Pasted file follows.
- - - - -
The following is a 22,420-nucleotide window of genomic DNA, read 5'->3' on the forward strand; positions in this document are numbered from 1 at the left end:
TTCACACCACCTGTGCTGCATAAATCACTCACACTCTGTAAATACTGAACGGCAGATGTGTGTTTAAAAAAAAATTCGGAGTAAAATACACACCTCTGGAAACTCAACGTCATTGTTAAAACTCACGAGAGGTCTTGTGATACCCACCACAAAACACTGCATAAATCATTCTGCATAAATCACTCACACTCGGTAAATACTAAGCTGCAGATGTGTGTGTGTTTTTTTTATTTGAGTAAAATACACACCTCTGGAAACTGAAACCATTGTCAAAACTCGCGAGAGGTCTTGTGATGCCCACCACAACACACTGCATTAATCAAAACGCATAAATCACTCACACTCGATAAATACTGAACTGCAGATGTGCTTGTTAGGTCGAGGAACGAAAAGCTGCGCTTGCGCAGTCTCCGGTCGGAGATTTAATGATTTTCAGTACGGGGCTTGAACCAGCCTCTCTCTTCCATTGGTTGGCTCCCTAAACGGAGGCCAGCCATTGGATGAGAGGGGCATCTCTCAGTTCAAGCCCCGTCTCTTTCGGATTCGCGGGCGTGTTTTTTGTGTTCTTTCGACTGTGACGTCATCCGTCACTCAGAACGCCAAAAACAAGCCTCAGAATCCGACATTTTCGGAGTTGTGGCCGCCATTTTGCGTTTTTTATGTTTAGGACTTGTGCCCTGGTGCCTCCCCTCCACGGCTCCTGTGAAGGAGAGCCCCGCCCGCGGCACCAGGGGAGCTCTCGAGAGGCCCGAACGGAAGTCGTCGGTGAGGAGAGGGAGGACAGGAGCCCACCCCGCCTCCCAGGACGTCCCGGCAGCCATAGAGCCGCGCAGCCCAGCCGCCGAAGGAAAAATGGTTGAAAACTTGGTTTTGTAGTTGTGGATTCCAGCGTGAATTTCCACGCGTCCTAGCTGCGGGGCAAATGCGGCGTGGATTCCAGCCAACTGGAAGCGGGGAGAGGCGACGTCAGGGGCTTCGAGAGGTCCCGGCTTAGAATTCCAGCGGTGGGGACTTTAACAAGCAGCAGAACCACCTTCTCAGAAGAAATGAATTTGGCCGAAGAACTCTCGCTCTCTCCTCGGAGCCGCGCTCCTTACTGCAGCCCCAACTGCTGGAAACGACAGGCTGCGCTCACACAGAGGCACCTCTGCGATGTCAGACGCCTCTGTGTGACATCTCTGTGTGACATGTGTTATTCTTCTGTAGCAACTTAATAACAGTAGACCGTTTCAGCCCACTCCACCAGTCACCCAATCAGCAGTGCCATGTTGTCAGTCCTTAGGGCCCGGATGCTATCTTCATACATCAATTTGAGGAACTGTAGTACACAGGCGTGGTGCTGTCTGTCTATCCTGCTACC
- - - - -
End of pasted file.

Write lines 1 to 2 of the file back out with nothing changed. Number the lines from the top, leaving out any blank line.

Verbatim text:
The following is a 22,420-nucleotide window of genomic DNA, read 5'->3' on the forward strand; positions in this document are numbered from 1 at the left end:
TTCACACCACCTGTGCTGCATAAATCACTCACACTCTGTAAATACTGAACGGCAGATGTGTGTTTAAAAAAAAATTCGGAGTAAAATACACACCTCTGGAAACTCAACGTCATTGTTAAAACTCACGAGAGGTCTTGTGATACCCACCACAAAACACTGCATAAATCATTCTGCATAAATCACTCACACTCGGTAAATACTAAGCTGCAGATGTGTGTGTGTTTTTTTTATTTGAGTAAAATACACACCTCTGGAAACTGAAACCATTGTCAAAACTCGCGAGAGGTCTTGTGATGCCCACCACAACACACTGCATTAATCAAAACGCATAAATCACTCACACTCGATAAATACTGAACTGCAGATGTGCTTGTTAGGTCGAGGAACGAAAAGCTGCGCTTGCGCAGTCTCCGGTCGGAGATTTAATGATTTTCAGTACGGGGCTTGAACCAGCCTCTCTCTTCCATTGGTTGGCTCCCTAAACGGAGGCCAGCCATTGGATGAGAGGGGCATCTCTCAGTTCAAGCCCCGTCTCTTTCGGATTCGCGGGCGTGTTTTTTGTGTTCTTTCGACTGTGACGTCATCCGTCACTCAGAACGCCAAAAACAAGCCTCAGAATCCGACATTTTCGGAGTTGTGGCCGCCATTTTGCGTTTTTTATGTTTAGGACTTGTGCCCTGGTGCCTCCCCTCCACGGCTCCTGTGAAGGAGAGCCCCGCCCGCGGCACCAGGGGAGCTCTCGAGAGGCCCGAACGGAAGTCGTCGGTGAGGAGAGGGAGGACAGGAGCCCACCCCGCCTCCCAGGACGTCCCGGCAGCCATAGAGCCGCGCAGCCCAGCCGCCGAAGGAAAAATGGTTGAAAACTTGGTTTTGTAGTTGTGGATTCCAGCGTGAATTTCCACGCGTCCTAGCTGCGGGGCAAATGCGGCGTGGATTCCAGCCAACTGGAAGCGGGGAGAGGCGACGTCAGGGGCTTCGAGAGGTCCCGGCTTAGAATTCCAGCGGTGGGGACTTTAACAAGCAGCAGAACCACCTTCTCAGAAGAAATGAATTTGGCCGAAGAACTCTCGCTCTCTCCTCGGAGCCGCGCTCCTTACTGCAGCCCCAACTGCTGGAAACGACAGGCTGCGCTCACACAGAGGCACCTCTGCGATGTCAGACGCCTCTGTGTGACATCTCTGTGTGACATGTGTTATTCTTCTGTAGCAACTTAATAACAGTAGACCGTTTCAGCCCACTCCACCAGTCACCCAATCAGCAGTGCCATGTTGTCAGTCCTTAGGGCCCGGATGCTATCTTCATACATCAATTTGAGGAACTGTAGTACACAGGCGTGGTGCTGTCTGTCTATCCTGCTACC